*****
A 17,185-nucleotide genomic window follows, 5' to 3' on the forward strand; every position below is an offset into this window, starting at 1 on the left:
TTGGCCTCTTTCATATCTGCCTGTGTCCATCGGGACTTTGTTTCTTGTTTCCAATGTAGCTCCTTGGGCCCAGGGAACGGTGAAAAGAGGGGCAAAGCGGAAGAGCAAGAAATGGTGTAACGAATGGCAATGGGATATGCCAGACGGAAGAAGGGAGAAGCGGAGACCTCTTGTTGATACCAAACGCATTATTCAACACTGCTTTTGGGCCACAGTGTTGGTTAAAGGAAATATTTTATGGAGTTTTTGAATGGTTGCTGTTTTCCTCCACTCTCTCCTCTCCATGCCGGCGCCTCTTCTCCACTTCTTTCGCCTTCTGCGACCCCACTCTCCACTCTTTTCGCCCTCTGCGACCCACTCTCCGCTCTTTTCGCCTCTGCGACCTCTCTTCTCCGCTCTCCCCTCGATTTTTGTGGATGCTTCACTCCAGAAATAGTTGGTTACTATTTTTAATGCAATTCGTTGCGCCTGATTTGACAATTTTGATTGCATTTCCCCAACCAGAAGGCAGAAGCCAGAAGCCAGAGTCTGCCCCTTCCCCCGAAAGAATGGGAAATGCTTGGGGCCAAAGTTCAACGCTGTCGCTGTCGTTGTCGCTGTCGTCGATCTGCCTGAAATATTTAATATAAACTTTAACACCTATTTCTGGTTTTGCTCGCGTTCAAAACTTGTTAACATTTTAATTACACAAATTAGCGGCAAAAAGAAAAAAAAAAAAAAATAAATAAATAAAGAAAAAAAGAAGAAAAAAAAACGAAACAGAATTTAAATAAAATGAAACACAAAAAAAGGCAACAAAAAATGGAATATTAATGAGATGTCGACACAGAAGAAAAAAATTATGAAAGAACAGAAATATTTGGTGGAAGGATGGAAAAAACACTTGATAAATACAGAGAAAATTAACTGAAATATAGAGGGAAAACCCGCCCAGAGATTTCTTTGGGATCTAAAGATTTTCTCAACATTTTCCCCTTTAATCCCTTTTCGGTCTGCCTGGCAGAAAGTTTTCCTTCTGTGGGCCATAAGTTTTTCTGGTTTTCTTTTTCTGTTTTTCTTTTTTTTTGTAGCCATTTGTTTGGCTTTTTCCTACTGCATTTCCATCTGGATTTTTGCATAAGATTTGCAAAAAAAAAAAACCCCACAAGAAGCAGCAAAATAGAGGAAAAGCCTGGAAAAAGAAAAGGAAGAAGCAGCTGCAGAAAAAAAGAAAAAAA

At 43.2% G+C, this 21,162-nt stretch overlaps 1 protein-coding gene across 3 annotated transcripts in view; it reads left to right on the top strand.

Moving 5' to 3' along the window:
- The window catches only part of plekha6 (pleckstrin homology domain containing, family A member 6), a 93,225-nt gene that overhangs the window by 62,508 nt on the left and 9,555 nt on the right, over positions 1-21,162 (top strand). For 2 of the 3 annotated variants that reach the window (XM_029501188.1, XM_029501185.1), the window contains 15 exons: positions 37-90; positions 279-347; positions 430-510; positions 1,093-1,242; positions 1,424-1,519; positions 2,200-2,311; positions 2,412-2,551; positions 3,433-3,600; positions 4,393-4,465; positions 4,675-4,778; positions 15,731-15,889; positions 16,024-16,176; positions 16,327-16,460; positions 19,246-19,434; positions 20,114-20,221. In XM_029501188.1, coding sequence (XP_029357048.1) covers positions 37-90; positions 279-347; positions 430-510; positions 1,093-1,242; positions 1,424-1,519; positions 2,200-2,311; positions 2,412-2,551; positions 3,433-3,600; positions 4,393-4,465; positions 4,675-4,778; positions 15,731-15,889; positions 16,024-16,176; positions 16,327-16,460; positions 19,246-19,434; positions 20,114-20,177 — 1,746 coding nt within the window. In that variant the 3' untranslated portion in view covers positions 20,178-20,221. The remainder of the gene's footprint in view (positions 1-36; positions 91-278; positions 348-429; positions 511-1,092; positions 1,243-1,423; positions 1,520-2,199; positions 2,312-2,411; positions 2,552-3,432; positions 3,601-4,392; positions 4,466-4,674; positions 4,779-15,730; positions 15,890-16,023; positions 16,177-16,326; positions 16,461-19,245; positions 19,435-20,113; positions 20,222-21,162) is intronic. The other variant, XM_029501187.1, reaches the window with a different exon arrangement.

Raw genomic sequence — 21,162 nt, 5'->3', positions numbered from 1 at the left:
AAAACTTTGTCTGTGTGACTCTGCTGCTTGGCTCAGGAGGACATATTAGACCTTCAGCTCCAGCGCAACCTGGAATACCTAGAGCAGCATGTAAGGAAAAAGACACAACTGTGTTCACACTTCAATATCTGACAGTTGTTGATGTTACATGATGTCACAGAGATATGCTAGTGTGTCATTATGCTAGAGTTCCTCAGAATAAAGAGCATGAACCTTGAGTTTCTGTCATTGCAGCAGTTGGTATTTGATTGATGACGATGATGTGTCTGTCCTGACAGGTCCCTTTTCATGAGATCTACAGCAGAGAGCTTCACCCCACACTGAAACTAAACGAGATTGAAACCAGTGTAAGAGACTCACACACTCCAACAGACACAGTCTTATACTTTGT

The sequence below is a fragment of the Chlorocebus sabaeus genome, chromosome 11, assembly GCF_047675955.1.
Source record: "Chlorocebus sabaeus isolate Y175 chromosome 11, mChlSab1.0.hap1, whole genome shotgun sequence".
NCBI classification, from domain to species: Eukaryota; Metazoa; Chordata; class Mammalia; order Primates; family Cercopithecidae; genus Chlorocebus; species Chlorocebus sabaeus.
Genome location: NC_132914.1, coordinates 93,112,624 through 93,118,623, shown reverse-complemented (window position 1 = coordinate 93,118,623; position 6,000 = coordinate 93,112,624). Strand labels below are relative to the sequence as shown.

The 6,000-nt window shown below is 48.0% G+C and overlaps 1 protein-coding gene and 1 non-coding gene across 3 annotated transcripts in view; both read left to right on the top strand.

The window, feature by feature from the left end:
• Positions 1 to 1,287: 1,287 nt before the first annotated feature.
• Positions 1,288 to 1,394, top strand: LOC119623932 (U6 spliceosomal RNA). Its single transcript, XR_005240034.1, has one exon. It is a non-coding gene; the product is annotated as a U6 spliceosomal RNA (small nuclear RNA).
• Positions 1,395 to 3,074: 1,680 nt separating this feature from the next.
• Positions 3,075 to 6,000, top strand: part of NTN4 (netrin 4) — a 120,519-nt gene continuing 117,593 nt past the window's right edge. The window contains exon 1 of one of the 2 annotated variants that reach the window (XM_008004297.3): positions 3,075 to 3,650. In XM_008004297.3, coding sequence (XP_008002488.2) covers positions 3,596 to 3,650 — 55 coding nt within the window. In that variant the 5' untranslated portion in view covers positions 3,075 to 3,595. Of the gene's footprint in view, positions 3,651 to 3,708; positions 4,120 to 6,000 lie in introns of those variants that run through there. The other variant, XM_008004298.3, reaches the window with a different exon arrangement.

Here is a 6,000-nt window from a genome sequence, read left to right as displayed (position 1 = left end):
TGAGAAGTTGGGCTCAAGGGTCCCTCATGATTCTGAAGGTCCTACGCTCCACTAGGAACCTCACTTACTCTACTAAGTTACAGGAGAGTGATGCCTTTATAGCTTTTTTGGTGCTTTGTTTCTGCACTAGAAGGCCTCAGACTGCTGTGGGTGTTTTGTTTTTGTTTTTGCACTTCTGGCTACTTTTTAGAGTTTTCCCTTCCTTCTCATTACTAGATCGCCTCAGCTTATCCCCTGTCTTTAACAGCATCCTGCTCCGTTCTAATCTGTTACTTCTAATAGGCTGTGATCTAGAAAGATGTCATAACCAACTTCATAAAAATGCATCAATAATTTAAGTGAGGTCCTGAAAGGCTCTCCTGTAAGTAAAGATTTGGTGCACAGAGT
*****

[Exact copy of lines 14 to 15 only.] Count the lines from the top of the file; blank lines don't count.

• Positions 1 to 1,287: 1,287 nt before the first annotated feature.
• Positions 1,288 to 1,394, top strand: LOC119623932 (U6 spliceosomal RNA). Its single transcript, XR_005240034.1, has one exon. It is a non-coding gene; the product is annotated as a U6 spliceosomal RNA (small nuclear RNA).